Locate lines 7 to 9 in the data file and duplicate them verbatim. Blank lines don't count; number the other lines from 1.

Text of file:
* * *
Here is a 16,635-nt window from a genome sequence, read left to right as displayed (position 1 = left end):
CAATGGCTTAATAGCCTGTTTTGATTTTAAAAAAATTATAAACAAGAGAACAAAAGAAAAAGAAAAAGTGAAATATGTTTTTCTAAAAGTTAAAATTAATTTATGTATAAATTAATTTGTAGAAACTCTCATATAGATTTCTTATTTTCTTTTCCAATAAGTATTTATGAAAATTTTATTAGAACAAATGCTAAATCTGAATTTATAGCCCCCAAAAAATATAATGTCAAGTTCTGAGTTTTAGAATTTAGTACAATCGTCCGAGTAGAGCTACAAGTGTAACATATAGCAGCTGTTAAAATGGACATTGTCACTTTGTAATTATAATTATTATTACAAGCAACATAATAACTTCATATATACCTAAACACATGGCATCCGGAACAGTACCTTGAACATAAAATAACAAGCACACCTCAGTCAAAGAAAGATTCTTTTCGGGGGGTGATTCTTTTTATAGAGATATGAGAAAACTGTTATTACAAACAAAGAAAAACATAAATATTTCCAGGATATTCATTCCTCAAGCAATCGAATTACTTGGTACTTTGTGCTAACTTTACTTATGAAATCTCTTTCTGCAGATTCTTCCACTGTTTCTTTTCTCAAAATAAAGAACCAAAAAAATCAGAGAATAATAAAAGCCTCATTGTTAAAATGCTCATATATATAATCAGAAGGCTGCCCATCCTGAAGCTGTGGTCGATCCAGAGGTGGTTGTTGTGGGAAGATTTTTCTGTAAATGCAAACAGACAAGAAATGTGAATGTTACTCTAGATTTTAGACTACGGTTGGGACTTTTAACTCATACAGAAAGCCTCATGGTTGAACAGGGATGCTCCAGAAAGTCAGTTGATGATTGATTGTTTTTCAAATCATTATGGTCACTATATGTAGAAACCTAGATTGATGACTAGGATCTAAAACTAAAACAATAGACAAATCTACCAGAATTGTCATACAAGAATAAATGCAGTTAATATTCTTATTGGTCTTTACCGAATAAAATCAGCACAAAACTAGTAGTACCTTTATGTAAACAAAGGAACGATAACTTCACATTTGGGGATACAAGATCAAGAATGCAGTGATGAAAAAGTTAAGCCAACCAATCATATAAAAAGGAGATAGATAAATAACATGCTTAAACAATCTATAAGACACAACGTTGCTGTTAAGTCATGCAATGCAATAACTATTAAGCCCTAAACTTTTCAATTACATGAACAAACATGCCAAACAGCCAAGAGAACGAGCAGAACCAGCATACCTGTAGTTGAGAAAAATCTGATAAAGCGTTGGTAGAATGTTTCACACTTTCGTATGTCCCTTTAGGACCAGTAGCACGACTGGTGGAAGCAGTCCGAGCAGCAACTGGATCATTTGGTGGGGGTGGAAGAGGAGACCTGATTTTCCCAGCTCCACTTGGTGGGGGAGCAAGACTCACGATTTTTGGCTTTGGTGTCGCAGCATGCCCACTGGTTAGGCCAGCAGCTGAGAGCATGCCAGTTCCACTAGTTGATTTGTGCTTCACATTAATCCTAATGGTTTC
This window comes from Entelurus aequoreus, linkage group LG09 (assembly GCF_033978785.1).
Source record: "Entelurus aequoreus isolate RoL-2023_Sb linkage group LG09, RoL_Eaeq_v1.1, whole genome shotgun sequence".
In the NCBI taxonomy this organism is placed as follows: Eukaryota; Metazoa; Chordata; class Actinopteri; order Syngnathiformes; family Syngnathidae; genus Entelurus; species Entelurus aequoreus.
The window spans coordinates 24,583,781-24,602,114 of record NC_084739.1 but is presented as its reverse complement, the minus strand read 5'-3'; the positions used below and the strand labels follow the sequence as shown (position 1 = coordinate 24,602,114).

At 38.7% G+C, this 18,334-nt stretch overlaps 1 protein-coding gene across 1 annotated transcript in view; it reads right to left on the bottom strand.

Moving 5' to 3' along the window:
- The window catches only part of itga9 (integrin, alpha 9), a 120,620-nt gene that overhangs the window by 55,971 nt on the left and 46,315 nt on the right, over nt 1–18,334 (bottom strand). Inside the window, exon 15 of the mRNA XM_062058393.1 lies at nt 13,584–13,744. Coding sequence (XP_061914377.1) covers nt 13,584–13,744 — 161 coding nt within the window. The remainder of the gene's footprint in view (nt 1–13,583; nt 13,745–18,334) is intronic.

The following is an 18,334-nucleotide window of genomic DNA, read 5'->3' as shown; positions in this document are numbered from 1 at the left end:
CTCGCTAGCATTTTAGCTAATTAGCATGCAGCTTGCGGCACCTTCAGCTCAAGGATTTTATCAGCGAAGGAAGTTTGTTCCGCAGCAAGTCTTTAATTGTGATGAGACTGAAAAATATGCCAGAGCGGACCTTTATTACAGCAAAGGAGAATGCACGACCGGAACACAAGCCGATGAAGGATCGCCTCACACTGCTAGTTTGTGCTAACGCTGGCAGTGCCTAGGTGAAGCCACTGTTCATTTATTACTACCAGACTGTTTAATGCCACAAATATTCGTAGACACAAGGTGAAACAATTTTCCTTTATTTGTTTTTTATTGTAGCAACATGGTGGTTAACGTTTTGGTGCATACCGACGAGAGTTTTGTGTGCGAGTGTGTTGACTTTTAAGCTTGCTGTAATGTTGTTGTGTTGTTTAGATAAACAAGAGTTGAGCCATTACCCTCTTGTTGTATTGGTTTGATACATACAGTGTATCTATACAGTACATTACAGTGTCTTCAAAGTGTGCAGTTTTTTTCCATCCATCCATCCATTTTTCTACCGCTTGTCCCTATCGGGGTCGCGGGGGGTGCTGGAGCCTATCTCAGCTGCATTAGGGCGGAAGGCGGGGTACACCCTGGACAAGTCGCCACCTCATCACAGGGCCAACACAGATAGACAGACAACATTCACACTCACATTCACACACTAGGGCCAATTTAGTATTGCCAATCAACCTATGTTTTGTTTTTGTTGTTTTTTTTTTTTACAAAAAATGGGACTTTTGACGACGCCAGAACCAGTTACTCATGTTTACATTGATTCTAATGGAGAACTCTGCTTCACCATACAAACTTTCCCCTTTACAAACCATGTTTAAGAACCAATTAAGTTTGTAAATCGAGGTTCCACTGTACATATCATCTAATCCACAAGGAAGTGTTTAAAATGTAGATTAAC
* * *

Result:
At 38.7% G+C, this 18,334-nt stretch overlaps 1 protein-coding gene across 1 annotated transcript in view; it reads right to left on the bottom strand.

Moving 5' to 3' along the window:
- The window catches only part of itga9 (integrin, alpha 9), a 120,620-nt gene that overhangs the window by 55,971 nt on the left and 46,315 nt on the right, over nt 1–18,334 (bottom strand). Inside the window, exon 15 of the mRNA XM_062058393.1 lies at nt 13,584–13,744. Coding sequence (XP_061914377.1) covers nt 13,584–13,744 — 161 coding nt within the window. The remainder of the gene's footprint in view (nt 1–13,583; nt 13,745–18,334) is intronic.